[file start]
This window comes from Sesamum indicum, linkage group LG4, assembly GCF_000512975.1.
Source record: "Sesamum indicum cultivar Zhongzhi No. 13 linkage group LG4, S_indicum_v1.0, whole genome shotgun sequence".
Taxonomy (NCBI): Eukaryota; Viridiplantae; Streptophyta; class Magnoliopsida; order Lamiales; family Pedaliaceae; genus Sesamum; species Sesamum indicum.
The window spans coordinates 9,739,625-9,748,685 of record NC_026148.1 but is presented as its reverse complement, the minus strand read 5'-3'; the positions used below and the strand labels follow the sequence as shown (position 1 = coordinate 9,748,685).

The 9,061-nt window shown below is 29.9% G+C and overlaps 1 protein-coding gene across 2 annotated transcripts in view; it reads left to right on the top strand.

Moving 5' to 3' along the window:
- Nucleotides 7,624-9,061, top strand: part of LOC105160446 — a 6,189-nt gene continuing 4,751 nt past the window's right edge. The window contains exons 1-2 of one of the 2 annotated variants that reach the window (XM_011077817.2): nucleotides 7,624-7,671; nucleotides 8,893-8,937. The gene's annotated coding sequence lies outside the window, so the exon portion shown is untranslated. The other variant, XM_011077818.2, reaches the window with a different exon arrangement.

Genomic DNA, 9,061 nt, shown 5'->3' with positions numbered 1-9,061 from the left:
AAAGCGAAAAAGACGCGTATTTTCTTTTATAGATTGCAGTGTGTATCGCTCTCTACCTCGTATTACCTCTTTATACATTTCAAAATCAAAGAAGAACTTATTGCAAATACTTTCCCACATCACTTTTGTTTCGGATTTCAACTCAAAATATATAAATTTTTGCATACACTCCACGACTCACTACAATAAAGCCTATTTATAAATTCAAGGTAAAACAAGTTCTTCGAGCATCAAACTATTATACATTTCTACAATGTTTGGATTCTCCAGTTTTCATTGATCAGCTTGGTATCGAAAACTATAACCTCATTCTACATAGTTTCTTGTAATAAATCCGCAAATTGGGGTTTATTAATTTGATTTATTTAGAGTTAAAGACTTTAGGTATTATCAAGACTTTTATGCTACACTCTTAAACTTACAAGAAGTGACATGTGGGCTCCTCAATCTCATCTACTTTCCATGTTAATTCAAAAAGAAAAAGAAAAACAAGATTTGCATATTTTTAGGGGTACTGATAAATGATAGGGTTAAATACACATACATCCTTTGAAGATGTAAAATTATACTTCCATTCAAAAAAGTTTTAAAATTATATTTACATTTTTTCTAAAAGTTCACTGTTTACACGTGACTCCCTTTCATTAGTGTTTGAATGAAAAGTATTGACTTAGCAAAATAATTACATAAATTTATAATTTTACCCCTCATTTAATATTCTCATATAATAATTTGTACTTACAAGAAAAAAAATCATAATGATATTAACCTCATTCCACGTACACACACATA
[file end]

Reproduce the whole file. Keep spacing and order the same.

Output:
This window comes from Sesamum indicum, linkage group LG4, assembly GCF_000512975.1.
Source record: "Sesamum indicum cultivar Zhongzhi No. 13 linkage group LG4, S_indicum_v1.0, whole genome shotgun sequence".
Taxonomy (NCBI): Eukaryota; Viridiplantae; Streptophyta; class Magnoliopsida; order Lamiales; family Pedaliaceae; genus Sesamum; species Sesamum indicum.
The window spans coordinates 9,739,625-9,748,685 of record NC_026148.1 but is presented as its reverse complement, the minus strand read 5'-3'; the positions used below and the strand labels follow the sequence as shown (position 1 = coordinate 9,748,685).

The 9,061-nt window shown below is 29.9% G+C and overlaps 1 protein-coding gene across 2 annotated transcripts in view; it reads left to right on the top strand.

Moving 5' to 3' along the window:
- Nucleotides 7,624-9,061, top strand: part of LOC105160446 — a 6,189-nt gene continuing 4,751 nt past the window's right edge. The window contains exons 1-2 of one of the 2 annotated variants that reach the window (XM_011077817.2): nucleotides 7,624-7,671; nucleotides 8,893-8,937. The gene's annotated coding sequence lies outside the window, so the exon portion shown is untranslated. The other variant, XM_011077818.2, reaches the window with a different exon arrangement.

Genomic DNA, 9,061 nt, shown 5'->3' with positions numbered 1-9,061 from the left:
AAAGCGAAAAAGACGCGTATTTTCTTTTATAGATTGCAGTGTGTATCGCTCTCTACCTCGTATTACCTCTTTATACATTTCAAAATCAAAGAAGAACTTATTGCAAATACTTTCCCACATCACTTTTGTTTCGGATTTCAACTCAAAATATATAAATTTTTGCATACACTCCACGACTCACTACAATAAAGCCTATTTATAAATTCAAGGTAAAACAAGTTCTTCGAGCATCAAACTATTATACATTTCTACAATGTTTGGATTCTCCAGTTTTCATTGATCAGCTTGGTATCGAAAACTATAACCTCATTCTACATAGTTTCTTGTAATAAATCCGCAAATTGGGGTTTATTAATTTGATTTATTTAGAGTTAAAGACTTTAGGTATTATCAAGACTTTTATGCTACACTCTTAAACTTACAAGAAGTGACATGTGGGCTCCTCAATCTCATCTACTTTCCATGTTAATTCAAAAAGAAAAAGAAAAACAAGATTTGCATATTTTTAGGGGTACTGATAAATGATAGGGTTAAATACACATACATCCTTTGAAGATGTAAAATTATACTTCCATTCAAAAAAGTTTTAAAATTATATTTACATTTTTTCTAAAAGTTCACTGTTTACACGTGACTCCCTTTCATTAGTGTTTGAATGAAAAGTATTGACTTAGCAAAATAATTACATAAATTTATAATTTTACCCCTCATTTAATATTCTCATATAATAATTTGTACTTACAAGAAAAAAAATCATAATGATATTAACCTCATTCCACGTACACACACATA